# Randomly stopped dynamics of $x(t)$: How can I find $\text{var}\{ x(t) \}$?

Consider the simple dynamical equation

$$\dot{x}(t) = u H(t-\tau),$$ where the timescale $$\tau$$ is an exponentially distributed random variable $$\tau \sim \omega \exp\{\omega \tau\}$$ and $$H(t) = 1-\theta(t)$$. That is, $$H(t) = \begin{cases} 1 & \text{if} & t<0 \\ 0 & \text{if} & t> 0\end{cases}.$$ This describes a particle which moves with velocity $$u$$ for a random time $$\tau$$ at which point its motion is cut off.

I can integrate for its position conditional on the random variable $$\tau$$ (given $$x(0)=0$$): $$x(t) = u \int_0^t dt' H(t-\tau),$$ which gives the mean value $$\langle x(t) \rangle = u \int_0^t dt' \langle H(t'-\tau) \rangle$$ I believe I can evaluate the ensemble average over $$H(t'-\tau)$$ using the exceedance probability of $$\tau$$. Since $$H(t-\tau)=1$$ when $$t<\tau$$, $$\langle H(t-\tau) \rangle = \text{Prob}(\tau > t') = \int_{t'}^\infty \omega \exp\{-\omega \tau\} = \exp\{-\omega t' \},$$ giving mean position $$\langle x(t) \rangle = \frac{u}{\omega}(1-\exp\{-\omega t\}).$$ When the mean cut-off time $$\langle \tau \rangle = 1/\omega \rightarrow \infty$$, I obtain the expected result in absence of the cut-off: $$\langle x(t) \rangle \approx ut + O(\omega),$$ so I believe my result is correct.

Now for my questions. First, have I done anything wrong? Second, given I'm on the right track, how can I compute the second moment of the position? That is, I'm seeking $$\langle x(t)^2 \rangle$$ which I believe should be given by:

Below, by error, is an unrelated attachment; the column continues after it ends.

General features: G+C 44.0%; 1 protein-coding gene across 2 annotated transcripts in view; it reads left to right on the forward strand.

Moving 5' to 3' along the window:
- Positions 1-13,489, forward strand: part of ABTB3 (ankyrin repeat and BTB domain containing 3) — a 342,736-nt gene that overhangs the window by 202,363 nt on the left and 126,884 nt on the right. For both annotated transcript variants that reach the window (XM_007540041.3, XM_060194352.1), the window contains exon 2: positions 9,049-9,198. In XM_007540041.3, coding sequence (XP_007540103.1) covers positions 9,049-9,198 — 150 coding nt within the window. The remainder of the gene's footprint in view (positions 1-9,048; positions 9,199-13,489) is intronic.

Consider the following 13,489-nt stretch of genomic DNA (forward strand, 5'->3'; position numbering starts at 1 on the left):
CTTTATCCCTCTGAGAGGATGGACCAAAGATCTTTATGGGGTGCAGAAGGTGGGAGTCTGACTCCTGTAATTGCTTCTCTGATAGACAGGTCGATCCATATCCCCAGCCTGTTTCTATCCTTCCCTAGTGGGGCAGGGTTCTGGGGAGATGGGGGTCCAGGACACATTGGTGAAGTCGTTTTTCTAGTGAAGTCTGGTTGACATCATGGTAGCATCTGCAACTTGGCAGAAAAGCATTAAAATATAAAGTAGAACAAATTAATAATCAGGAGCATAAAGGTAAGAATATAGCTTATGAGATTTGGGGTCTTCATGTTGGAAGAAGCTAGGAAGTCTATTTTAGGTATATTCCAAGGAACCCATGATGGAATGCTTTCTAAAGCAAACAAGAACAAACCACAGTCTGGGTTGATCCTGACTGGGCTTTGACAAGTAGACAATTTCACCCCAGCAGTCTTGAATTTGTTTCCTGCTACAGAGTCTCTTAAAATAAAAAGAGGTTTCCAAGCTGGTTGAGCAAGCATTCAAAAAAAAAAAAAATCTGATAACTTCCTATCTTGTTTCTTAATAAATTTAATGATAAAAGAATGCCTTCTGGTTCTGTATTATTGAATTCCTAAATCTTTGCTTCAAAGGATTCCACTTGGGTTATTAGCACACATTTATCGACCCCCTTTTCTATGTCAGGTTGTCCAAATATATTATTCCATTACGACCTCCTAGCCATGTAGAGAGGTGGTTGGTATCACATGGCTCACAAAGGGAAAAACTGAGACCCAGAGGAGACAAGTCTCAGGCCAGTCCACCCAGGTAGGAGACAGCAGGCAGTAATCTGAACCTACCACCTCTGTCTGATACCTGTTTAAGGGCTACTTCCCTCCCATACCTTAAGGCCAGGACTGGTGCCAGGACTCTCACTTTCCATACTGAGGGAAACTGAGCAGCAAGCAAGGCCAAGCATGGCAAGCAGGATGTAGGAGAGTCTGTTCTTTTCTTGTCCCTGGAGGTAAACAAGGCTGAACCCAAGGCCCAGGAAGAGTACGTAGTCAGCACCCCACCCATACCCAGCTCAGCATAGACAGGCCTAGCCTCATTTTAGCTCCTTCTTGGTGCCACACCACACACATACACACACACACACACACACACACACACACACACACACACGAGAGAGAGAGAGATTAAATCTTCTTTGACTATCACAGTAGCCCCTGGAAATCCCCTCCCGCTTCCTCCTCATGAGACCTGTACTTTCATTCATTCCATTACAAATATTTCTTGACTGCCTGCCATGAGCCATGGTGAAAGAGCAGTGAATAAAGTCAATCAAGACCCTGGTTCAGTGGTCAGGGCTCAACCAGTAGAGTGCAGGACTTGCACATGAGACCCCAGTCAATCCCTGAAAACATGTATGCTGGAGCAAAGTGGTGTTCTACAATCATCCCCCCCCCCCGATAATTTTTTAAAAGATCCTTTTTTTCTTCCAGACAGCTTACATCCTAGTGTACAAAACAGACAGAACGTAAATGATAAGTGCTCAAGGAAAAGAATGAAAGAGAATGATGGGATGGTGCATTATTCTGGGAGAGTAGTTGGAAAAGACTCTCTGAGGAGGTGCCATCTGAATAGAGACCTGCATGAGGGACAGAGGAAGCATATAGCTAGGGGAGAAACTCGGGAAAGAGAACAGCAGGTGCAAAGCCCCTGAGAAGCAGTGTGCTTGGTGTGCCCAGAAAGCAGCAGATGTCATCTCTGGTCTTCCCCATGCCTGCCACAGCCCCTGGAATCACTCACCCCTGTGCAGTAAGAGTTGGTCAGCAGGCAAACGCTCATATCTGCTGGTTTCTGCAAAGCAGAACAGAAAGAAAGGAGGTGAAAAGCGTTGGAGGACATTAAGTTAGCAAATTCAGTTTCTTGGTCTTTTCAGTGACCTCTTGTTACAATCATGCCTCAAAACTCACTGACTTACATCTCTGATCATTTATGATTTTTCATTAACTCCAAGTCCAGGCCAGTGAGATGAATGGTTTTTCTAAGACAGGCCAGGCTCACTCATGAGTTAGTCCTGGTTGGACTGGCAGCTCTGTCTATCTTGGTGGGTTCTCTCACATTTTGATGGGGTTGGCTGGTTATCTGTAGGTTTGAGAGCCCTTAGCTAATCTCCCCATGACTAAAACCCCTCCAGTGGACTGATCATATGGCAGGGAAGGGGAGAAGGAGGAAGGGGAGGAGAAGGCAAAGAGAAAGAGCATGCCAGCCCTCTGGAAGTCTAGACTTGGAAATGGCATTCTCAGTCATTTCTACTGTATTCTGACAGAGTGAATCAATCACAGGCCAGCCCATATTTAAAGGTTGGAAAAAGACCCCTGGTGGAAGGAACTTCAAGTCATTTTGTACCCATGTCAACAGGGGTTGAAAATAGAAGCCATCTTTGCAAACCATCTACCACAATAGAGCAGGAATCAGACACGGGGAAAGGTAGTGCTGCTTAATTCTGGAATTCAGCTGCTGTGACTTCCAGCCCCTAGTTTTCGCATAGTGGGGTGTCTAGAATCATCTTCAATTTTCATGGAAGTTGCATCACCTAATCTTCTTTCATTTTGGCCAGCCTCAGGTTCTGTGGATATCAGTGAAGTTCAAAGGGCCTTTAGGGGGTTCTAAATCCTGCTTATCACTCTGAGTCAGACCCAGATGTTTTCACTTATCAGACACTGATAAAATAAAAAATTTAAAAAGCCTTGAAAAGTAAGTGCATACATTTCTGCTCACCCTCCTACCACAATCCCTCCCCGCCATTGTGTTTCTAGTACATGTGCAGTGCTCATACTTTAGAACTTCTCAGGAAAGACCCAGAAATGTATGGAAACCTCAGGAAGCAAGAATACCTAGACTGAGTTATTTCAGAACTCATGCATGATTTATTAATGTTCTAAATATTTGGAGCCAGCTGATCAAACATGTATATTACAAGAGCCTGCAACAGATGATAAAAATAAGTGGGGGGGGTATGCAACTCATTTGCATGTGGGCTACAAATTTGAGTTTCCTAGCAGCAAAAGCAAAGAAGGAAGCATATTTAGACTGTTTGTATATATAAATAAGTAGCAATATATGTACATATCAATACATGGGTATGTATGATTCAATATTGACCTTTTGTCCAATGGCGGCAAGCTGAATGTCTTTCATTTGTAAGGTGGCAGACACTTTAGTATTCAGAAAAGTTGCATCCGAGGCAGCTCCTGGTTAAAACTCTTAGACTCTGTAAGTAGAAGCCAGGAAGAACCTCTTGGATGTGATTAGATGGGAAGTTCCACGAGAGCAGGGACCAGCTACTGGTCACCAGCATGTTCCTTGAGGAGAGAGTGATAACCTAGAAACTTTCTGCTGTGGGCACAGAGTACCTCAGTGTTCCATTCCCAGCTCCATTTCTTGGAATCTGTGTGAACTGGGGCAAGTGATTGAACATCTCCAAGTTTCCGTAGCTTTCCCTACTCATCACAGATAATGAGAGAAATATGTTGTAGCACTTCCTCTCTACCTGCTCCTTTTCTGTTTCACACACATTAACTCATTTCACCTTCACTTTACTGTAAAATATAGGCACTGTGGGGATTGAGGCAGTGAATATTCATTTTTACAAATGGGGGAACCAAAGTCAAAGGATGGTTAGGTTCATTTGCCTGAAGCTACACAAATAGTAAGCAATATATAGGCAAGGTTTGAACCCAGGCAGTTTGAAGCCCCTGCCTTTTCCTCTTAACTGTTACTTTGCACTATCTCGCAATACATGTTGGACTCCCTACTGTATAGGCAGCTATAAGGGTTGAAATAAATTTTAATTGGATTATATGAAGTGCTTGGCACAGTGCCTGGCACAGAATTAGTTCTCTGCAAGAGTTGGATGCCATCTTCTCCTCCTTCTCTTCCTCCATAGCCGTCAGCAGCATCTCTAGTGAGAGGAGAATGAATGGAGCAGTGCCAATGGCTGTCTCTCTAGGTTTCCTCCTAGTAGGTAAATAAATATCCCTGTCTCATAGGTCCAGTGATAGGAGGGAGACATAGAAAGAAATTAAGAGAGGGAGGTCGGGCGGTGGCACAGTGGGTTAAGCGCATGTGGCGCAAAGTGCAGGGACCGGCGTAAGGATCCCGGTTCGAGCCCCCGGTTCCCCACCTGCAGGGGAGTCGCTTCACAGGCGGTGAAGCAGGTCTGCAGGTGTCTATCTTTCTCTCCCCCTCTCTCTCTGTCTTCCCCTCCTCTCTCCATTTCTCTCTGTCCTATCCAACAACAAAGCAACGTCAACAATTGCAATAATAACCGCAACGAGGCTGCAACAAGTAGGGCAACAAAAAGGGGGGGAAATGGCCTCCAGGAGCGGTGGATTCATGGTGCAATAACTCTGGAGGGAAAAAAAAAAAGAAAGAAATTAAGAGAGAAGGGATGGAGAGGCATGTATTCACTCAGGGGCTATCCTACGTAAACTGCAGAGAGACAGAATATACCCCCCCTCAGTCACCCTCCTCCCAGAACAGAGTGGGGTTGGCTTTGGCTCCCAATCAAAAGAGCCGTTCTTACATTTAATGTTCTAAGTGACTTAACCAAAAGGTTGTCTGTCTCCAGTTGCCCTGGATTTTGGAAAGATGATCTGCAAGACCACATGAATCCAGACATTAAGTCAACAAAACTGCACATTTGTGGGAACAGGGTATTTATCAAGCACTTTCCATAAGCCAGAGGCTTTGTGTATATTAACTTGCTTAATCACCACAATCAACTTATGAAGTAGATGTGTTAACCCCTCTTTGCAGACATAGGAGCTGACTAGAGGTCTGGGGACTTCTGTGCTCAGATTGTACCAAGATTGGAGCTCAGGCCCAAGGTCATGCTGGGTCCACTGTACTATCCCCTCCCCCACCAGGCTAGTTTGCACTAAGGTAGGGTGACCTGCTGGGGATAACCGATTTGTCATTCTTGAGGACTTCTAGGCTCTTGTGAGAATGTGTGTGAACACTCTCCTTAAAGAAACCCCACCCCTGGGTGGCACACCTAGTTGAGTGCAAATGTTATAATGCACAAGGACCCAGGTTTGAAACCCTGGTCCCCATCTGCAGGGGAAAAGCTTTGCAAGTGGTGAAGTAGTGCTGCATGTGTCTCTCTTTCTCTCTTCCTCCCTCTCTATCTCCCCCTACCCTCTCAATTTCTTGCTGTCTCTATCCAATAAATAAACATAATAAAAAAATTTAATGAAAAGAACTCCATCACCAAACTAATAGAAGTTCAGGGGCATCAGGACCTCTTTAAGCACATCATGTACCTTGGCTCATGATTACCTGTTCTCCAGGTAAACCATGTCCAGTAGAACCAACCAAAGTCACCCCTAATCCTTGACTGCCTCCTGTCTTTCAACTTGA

$$\langle x(t)^2 \rangle = u^2 \int_0^t dt_1 \int_0^t dt_2 \langle H(t_1-\tau) \rangle \langle H(t_2-\tau) \rangle \\ = u^2 \int_0^t dt_1 \int_0^t dt_2 \text{Prob}(\tau>t_1)\text{Prob}(\tau>t_2) \\ = \Big(u \int dt \text{Prob}(\tau > t) \Big)^2 \\ = \langle x(t) \rangle^2$$ but this is unexpected: how is the second moment just the square of the mean? This implies a zero variance... I expected a transition in the second moment when $$t$$ surpasses $$1/\omega$$, since this is the point when most particles in the ensemble will have been trapped.

Any guidance is appreciated !

Almost there. The two $$\text{Prob}$$'s are correlated: $$u^2 \int_0^t dt_1 \int_0^t dt_2 \langle H(t_1-\tau) H(t_2-\tau) \rangle = u^2 \int_0^t dt_1 \int_0^t dt_2 \text{Prob}(\tau>\max(t_1, t_2)) = \dots = \frac{2u^2}{\omega^2}\left(1-(1+\omega t)\exp\{-\omega t\}\right)$$

Which you can verify with a quick Python script if so inclined:

import numpy as np
omega = 2.5
t = 0.75
u = 4.
N = 1000000

tau = np.random.exponential(1./omega, N)
x = u * ((tau > t) * t + (tau < t) * tau)

print (np.mean(x), u/omega * (1 - np.exp(-omega*t)))
print (np.mean(x**2), 2 * u**2/omega**2 * (1 - (1+omega*t) * np.exp(-omega*t)))

• Excellent @alarge ! Thank you. This makes perfect sense. – kevinkayaks Jun 25 at 21:53
• I am left with some confusion though: In this case the variance $\text{var}\{x(t)\} = \langle x(t)^2\rangle - \langle x(t) \rangle^2$ doesn't seem to make sense. It seems to become negative? Am I missing something? – kevinkayaks Jun 25 at 23:45
• @kevinkayaks Can you type what you got for the expression? Just substituting I have $\frac{2u^2}{\omega^2}\exp\{-\omega t\}(\sinh \omega t - \omega t)$ and of course $\sinh x \geq x$ for non-negative $x$. – alarge Jun 26 at 0:57
• Sorry I didn't remove this in time! .. I had missed the factor of $2$ out front in $\langle x(t)^2 \rangle$, so the variance was negative. Thanks a bunch! This helps. – kevinkayaks Jun 26 at 0:59